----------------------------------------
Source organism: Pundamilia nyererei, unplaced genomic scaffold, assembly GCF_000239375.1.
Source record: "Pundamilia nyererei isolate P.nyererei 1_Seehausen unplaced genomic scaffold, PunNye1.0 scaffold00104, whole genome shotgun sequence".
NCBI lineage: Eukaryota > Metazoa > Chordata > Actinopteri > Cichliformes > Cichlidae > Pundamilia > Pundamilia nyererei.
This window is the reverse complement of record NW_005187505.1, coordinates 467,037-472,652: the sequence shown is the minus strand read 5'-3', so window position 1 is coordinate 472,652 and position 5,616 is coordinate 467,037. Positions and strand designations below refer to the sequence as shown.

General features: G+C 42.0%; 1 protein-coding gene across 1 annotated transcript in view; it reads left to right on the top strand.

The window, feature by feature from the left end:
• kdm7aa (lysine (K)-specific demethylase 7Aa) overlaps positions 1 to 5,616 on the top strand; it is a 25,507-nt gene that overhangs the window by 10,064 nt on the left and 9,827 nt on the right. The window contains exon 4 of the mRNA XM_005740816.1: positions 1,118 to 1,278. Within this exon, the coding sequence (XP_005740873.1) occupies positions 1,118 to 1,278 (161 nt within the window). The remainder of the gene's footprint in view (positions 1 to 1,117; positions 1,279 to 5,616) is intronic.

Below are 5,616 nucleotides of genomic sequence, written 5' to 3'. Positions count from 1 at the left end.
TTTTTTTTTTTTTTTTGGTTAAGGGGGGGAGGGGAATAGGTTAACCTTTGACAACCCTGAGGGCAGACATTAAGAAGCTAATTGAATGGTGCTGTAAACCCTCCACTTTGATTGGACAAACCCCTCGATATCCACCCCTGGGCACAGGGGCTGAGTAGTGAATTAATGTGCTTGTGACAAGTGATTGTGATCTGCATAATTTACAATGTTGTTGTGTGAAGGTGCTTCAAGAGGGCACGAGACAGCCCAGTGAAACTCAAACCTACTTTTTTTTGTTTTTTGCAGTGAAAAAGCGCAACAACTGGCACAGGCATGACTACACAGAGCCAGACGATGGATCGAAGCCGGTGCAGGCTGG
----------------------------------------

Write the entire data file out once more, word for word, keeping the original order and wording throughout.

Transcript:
Source organism: Pundamilia nyererei, unplaced genomic scaffold, assembly GCF_000239375.1.
Source record: "Pundamilia nyererei isolate P.nyererei 1_Seehausen unplaced genomic scaffold, PunNye1.0 scaffold00104, whole genome shotgun sequence".
NCBI lineage: Eukaryota > Metazoa > Chordata > Actinopteri > Cichliformes > Cichlidae > Pundamilia > Pundamilia nyererei.
This window is the reverse complement of record NW_005187505.1, coordinates 467,037-472,652: the sequence shown is the minus strand read 5'-3', so window position 1 is coordinate 472,652 and position 5,616 is coordinate 467,037. Positions and strand designations below refer to the sequence as shown.

General features: G+C 42.0%; 1 protein-coding gene across 1 annotated transcript in view; it reads left to right on the top strand.

The window, feature by feature from the left end:
• kdm7aa (lysine (K)-specific demethylase 7Aa) overlaps positions 1 to 5,616 on the top strand; it is a 25,507-nt gene that overhangs the window by 10,064 nt on the left and 9,827 nt on the right. The window contains exon 4 of the mRNA XM_005740816.1: positions 1,118 to 1,278. Within this exon, the coding sequence (XP_005740873.1) occupies positions 1,118 to 1,278 (161 nt within the window). The remainder of the gene's footprint in view (positions 1 to 1,117; positions 1,279 to 5,616) is intronic.

Below are 5,616 nucleotides of genomic sequence, written 5' to 3'. Positions count from 1 at the left end.
TTTTTTTTTTTTTTTTGGTTAAGGGGGGGAGGGGAATAGGTTAACCTTTGACAACCCTGAGGGCAGACATTAAGAAGCTAATTGAATGGTGCTGTAAACCCTCCACTTTGATTGGACAAACCCCTCGATATCCACCCCTGGGCACAGGGGCTGAGTAGTGAATTAATGTGCTTGTGACAAGTGATTGTGATCTGCATAATTTACAATGTTGTTGTGTGAAGGTGCTTCAAGAGGGCACGAGACAGCCCAGTGAAACTCAAACCTACTTTTTTTTGTTTTTTGCAGTGAAAAAGCGCAACAACTGGCACAGGCATGACTACACAGAGCCAGACGATGGATCGAAGCCGGTGCAGGCTGG